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What Is Cortisol Hormone? - Definition, Function & Levels

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  • 0:00 Definition of Cortisol Hormone
  • 0:45 Functions of Cortisol Hormone
  • 2:14 Deficiency of Cortisol
  • 2:46 Excess Cortisol
  • 4:07 Cortisol & Stress:…
  • 5:13 Lesson Summary
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Lesson Transcript
Instructor: Laszlo Vass
This lesson defines the function of the hormone cortisol. In addition, you will learn about cortisol deficiency and excess and the effects an imbalance has on homeostasis and regulation in the body.

Definition of Cortisol Hormone

Have you ever felt stressed out? I'm willing to bet most of you have. Stress on the body has profound effects on all of your systems. When you're under stress, your body responds by releasing a hormone called cortisol. Cortisol belongs to a group of hormones called glucocorticoids. As a group, these hormones are involved in the regulation of metabolism in the cells, and they also help us regulate various stressors on the body. Cortisol, also known as hydrocortisone, cortisone and corticosterone are all glucocorticoids. Cortisol is a steroid-based hormone and is synthesized from cholesterol. Cortisol is made in the adrenal cortex of the adrenal gland.

Functions of Cortisol Hormone

Cortisol, like all steroid-based hormones, is a powerful chemical. Steroid-based hormones have a common mechanism of action in that they enter cells and modify the gene activity in the DNA. The amount of cortisol in your body is driven by your eating patterns and how much physical activity you get. As a general rule, your highest level of cortisol occurs just after you get up in the morning and the lowest level is in the evening as you are falling asleep.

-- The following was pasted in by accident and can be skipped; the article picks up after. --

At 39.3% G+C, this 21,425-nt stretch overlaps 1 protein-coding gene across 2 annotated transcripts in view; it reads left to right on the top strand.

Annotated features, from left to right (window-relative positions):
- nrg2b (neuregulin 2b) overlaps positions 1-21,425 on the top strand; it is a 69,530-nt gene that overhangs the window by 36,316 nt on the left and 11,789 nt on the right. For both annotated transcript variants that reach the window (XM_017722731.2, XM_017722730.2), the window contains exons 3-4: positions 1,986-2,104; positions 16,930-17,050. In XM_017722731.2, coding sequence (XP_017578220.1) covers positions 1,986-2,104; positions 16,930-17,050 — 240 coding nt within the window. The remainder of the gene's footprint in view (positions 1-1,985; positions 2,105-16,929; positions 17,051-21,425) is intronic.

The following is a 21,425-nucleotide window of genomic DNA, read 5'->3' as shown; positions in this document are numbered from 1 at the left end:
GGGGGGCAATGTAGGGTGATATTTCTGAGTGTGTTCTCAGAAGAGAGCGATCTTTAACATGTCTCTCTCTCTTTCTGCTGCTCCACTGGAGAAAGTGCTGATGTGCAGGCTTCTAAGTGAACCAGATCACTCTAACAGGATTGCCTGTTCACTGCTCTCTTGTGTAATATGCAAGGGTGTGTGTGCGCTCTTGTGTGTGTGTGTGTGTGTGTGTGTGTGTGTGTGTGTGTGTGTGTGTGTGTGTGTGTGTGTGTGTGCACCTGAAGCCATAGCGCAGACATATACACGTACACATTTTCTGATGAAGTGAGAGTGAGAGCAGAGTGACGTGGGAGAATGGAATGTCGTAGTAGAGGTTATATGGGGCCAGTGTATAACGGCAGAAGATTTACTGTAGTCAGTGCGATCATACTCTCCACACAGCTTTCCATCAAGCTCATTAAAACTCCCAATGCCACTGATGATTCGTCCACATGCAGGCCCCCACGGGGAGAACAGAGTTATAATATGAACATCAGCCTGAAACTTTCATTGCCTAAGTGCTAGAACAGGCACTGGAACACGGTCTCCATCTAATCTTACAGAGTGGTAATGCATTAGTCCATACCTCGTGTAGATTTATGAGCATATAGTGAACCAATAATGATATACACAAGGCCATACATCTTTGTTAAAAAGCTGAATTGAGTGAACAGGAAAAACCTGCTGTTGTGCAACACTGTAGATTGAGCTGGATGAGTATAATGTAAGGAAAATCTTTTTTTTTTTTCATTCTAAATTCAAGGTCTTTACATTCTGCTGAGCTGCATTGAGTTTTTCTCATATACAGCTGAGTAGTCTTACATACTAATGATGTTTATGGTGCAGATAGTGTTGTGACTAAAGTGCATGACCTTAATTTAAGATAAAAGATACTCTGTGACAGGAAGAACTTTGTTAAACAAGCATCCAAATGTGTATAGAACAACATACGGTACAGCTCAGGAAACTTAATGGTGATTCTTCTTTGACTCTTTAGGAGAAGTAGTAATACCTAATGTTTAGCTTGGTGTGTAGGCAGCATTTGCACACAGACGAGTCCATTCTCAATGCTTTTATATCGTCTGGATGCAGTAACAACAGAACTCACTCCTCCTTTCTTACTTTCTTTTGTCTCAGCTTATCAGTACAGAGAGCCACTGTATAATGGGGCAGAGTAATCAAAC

Cortisol's main function is to provoke the cell to manufacture glucose from proteins and fatty acids. This process is known as gluconeogenesis. What cortisol is doing is saving glucose for the brain and forcing the body to use fatty acids from stored fat as energy.

Cortisol also forces the breakdown of stored proteins into amino acids so that the body can use them for making enzymes or repairing cells. Cortisol increases blood pressure, which increases blood flow and distributes the glucose and other nutrients as quickly as possible to the cells. Finally, cortisol helps the body resist stress and reduces the inflammatory response as well as overall immune response in the body.

Consequently, stress causes a rise in the amounts of glucose, fatty acids and amino acids in the blood, all promoted by cortisol. This latter of which is used to control many inflammatory diseases in the body, such as rashes and allergies (think hydrocortisone cream), as well as more serious autoimmune conditions like rheumatoid arthritis, such as through cortisone injections.

Deficiency of Cortisol

Addison's disease is caused by damage to the adrenal cortex. This condition can lead to the hyposecretion of cortisol. Not enough cortisol affects the function of many systems in the body. Persons affected by Addison's disease have low glucose and sodium levels in their blood and increased potassium. They also tend to lose weight. Addison's disease can also cause low blood pressure and dehydration. Cortisol deficiency is usually treated by corticosteroid replacement therapy to return cortisol to normal levels in the body.

Excess Cortisol

As mentioned, hypersecretion of cortisol in response to stress results in decreased inflammation and immune response. However, there is a more serious condition called Cushing's syndrome/disease, which can cause hypersecretion of cortisol. Instead of stress, the cause of Cushing's syndrome is either a tumor of the pituitary gland or adrenal cortex or excess doses of glucocorticoid drugs.

Cushing's syndrome has some serious side effects including water and salt retention, high blood pressure, swelling, muscle tissue and bone loss, deposits of excess fat in the abdomen and back of the neck and poor wound healing. Arguably the most severe side effect of Cushing's syndrome is the tendency to develop severe infections before the patient shows any symptoms. This is due to the decreased immune response. Treatment is either surgical removal of the tumor or discontinuation of the drugs.

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